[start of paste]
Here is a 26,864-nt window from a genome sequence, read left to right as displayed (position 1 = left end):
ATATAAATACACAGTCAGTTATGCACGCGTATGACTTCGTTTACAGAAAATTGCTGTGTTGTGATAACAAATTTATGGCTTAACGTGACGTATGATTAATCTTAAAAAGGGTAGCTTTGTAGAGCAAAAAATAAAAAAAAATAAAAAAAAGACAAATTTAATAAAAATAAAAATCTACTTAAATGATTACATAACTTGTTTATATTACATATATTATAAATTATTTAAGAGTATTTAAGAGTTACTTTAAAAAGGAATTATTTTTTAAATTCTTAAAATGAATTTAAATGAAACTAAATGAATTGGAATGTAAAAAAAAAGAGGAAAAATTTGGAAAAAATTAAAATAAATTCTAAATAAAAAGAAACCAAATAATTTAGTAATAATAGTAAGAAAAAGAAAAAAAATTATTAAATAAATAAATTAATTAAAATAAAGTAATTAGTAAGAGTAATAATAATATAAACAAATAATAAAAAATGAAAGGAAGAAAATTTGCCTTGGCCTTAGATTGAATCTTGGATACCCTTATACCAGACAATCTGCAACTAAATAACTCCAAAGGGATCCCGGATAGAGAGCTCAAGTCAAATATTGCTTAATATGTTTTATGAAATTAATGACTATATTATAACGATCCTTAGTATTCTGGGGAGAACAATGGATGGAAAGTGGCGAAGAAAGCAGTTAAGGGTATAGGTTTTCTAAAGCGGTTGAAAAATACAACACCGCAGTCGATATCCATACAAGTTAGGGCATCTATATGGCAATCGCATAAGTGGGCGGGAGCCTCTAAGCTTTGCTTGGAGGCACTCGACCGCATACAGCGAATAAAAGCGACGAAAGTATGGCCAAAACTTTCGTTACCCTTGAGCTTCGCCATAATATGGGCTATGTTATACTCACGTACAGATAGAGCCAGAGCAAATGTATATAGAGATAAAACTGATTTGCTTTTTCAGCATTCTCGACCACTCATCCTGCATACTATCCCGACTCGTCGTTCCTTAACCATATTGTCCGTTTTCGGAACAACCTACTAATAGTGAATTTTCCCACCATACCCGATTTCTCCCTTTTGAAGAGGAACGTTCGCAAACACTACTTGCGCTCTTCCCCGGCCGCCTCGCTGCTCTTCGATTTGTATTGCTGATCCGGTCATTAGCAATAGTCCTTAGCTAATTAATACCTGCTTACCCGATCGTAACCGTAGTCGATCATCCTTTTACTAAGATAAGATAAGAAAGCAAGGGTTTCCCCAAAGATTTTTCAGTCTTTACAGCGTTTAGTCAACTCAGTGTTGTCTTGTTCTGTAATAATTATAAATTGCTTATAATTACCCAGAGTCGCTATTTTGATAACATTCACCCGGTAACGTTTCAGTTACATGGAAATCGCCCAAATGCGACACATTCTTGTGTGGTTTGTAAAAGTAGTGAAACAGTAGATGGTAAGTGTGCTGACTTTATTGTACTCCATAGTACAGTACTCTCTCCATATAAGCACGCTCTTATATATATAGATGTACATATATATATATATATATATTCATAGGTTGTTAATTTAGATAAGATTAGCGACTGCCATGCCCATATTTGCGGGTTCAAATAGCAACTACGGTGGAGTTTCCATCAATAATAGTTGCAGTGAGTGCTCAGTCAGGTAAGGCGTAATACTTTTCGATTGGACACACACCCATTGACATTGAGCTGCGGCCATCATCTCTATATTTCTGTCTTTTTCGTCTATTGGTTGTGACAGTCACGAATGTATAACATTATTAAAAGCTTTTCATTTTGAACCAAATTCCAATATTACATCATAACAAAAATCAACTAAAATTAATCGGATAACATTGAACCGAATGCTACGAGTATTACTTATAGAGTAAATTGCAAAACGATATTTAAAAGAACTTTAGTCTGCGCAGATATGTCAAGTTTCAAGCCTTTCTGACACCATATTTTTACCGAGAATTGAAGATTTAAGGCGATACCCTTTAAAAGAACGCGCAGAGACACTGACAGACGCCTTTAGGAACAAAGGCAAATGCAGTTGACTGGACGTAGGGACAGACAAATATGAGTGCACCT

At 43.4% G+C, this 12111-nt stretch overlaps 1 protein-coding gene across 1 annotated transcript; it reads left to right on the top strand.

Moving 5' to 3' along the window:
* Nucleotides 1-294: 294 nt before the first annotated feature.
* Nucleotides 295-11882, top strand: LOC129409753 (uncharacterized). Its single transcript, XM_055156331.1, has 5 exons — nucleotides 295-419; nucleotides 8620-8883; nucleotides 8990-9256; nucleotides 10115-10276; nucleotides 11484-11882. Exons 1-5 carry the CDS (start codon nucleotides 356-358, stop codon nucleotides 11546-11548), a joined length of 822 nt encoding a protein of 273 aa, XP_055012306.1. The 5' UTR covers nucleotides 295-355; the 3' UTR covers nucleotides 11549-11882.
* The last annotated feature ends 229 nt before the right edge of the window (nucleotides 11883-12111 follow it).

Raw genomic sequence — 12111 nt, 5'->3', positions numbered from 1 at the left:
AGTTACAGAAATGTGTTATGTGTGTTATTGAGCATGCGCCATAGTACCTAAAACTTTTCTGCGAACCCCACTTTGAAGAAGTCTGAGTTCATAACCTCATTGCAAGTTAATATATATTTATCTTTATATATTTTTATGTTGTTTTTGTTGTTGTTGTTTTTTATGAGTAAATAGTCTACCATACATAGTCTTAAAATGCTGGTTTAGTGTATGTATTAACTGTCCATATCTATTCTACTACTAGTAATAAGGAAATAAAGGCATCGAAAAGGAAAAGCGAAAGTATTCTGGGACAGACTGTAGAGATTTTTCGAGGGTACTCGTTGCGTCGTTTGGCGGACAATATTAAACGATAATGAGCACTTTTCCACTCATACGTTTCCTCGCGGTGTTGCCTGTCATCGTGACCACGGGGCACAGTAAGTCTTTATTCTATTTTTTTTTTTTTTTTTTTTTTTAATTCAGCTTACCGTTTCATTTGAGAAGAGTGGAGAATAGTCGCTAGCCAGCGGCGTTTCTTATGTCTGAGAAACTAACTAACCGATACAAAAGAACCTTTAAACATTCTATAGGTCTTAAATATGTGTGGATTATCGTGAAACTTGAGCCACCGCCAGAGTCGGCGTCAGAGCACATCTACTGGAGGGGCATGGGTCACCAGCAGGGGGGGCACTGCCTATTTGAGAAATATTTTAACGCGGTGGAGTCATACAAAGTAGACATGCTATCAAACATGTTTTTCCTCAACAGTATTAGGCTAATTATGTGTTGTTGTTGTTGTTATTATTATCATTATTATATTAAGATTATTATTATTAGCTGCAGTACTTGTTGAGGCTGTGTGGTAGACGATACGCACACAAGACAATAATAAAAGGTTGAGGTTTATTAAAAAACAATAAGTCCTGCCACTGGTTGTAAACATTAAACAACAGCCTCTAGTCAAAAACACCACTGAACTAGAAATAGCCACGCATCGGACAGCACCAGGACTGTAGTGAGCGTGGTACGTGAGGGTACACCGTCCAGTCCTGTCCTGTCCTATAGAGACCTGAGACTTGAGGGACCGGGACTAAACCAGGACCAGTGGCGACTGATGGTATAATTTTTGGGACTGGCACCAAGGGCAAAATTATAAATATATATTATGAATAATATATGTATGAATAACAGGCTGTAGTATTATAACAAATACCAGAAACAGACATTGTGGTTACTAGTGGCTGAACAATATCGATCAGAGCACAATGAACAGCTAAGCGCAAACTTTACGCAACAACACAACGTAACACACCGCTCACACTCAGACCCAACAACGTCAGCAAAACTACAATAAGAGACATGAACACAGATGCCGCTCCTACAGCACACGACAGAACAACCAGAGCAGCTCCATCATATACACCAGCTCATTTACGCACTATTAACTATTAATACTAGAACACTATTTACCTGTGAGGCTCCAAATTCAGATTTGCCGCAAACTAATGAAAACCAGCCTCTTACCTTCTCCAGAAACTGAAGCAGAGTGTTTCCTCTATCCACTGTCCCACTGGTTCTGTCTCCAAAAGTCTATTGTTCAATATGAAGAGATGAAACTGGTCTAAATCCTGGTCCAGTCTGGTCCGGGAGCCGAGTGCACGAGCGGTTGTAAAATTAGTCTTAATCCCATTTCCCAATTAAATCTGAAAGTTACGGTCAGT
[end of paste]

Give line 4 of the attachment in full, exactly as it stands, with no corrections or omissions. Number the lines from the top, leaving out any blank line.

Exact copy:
Moving 5' to 3' along the window: